Unlike milk, the effect of bone-boosting calcium supplements in young girls does not last, according to new research revealed this week by the UK National Osteoporosis Society (NOS).
Scientists at Sheffield University studied a group of 86 girls aged 11 to 12. Half of the girls took a calcium supplement added to a fruit juice and the other half took the same fruit juice without any added calcium. Their bone density was measured during this period and again 2 years after they stopped taking the supplement.
The girls taking extra calcium increased their bone mineral density by 1.2 per cent. However, two years after ending treatment, the bone gain had reversed.
The researchers suggested that the gain in bone density is probably due to a suppression of bone remodelling - the process whereby old bone tissue is broken down while new bone is built. This pattern is not observed with elemental calcium, absorbed from milk.
"This underlines the need for children and teenagers to take plenty of milk in their diet if they are to build bone strong enough to last a lifetime," said Professor Richard Eastell Chairman of the NOS Scientific Advisory Group presenting this research to the Bath Conference on Osteoporosis in Bath this week.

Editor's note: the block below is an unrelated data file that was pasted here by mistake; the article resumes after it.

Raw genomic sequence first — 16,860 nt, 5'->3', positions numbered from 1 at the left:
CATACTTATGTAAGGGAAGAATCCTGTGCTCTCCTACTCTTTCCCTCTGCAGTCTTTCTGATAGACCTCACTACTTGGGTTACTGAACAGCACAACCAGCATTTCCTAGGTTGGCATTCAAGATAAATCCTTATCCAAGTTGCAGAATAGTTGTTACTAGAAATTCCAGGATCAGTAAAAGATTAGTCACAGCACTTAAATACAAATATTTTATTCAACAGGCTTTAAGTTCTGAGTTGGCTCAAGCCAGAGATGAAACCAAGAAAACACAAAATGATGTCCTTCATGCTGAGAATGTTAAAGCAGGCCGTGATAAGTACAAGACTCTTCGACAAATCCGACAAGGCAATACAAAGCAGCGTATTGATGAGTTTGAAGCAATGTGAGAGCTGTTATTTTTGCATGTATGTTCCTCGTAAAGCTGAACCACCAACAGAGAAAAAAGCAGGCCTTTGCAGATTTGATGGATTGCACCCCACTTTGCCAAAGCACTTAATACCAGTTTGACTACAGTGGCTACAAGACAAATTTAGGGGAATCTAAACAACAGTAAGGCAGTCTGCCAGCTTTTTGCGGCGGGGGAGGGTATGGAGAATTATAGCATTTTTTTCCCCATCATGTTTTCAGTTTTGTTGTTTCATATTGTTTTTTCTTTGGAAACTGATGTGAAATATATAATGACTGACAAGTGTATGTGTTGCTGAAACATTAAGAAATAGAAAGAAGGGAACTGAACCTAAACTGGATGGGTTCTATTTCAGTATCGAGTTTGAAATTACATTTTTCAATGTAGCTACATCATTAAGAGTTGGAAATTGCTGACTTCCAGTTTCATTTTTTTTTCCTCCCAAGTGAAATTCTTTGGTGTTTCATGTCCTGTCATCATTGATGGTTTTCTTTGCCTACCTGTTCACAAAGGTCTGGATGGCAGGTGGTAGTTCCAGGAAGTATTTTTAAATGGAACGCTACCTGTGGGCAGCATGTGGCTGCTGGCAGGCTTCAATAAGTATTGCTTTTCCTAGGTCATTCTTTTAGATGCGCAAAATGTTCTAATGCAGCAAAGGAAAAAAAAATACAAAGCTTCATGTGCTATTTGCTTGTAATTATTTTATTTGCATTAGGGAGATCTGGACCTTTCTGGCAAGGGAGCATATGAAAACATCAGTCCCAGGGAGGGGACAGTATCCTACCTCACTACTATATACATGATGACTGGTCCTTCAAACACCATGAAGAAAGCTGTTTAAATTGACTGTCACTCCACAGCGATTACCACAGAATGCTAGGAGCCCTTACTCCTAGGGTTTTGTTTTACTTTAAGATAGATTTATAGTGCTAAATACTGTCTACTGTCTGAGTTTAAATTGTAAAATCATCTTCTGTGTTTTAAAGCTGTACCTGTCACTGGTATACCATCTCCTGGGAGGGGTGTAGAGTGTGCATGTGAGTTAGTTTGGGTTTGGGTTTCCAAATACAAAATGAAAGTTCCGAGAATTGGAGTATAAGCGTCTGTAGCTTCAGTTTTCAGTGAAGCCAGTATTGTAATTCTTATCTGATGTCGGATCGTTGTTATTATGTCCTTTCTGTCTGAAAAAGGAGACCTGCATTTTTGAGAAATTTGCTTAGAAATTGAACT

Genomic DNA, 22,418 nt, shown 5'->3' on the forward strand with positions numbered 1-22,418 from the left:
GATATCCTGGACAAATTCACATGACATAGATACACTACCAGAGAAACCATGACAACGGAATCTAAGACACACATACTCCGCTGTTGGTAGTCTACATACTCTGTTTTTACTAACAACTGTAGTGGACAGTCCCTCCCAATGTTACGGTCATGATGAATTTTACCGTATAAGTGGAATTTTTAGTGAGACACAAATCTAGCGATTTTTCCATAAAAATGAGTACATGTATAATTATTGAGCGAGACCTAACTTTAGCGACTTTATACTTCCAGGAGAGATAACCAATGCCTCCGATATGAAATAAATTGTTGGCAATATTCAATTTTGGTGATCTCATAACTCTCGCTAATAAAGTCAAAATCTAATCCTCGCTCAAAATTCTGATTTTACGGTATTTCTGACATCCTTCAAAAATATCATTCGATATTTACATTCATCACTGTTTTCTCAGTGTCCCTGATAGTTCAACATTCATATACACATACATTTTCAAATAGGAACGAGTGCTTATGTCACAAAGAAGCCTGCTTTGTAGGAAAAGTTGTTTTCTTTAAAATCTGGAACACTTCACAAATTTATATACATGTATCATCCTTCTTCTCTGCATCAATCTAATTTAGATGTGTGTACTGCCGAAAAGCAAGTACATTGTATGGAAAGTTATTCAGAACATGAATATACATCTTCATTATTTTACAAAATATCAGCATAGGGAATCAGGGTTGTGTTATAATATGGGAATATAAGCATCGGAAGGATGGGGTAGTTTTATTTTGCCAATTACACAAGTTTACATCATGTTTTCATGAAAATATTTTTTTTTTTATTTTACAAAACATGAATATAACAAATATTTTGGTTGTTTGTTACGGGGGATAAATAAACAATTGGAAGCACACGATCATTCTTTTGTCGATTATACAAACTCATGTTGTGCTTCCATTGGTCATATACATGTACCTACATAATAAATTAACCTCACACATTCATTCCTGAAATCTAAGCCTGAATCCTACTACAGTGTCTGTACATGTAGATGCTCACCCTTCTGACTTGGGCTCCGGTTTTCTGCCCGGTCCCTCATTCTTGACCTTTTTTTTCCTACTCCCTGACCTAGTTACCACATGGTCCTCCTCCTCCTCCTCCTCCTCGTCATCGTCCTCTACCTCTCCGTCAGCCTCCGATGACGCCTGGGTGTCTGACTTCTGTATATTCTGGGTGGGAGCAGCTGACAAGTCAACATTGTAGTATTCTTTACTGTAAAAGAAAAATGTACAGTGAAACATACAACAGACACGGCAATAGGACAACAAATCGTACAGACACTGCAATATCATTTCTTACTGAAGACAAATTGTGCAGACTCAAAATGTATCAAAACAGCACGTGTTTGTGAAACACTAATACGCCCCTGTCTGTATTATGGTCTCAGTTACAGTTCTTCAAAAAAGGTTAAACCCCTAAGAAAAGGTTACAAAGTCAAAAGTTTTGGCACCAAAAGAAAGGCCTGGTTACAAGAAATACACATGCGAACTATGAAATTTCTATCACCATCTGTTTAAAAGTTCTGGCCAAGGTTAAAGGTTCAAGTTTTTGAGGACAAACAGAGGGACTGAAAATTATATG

"Calcium supplements can be used as a substitute if they don't like milk, but it is important that they keep taking these, or the effect is lost," he said.
At the conference NOS Director, Linda Edwards: "Osteoporosis is a terrible disease that affects 1 in 3 women and 1 in 12 men over the age of 50 and can hit people while they are still quite young, causing bones to break easily.
The great news is that it can be prevented, and it is never too early to start protecting bones, from day one of conception. A varied, balanced diet with plenty of calcium is important for pregnant women and children and is essential right through life."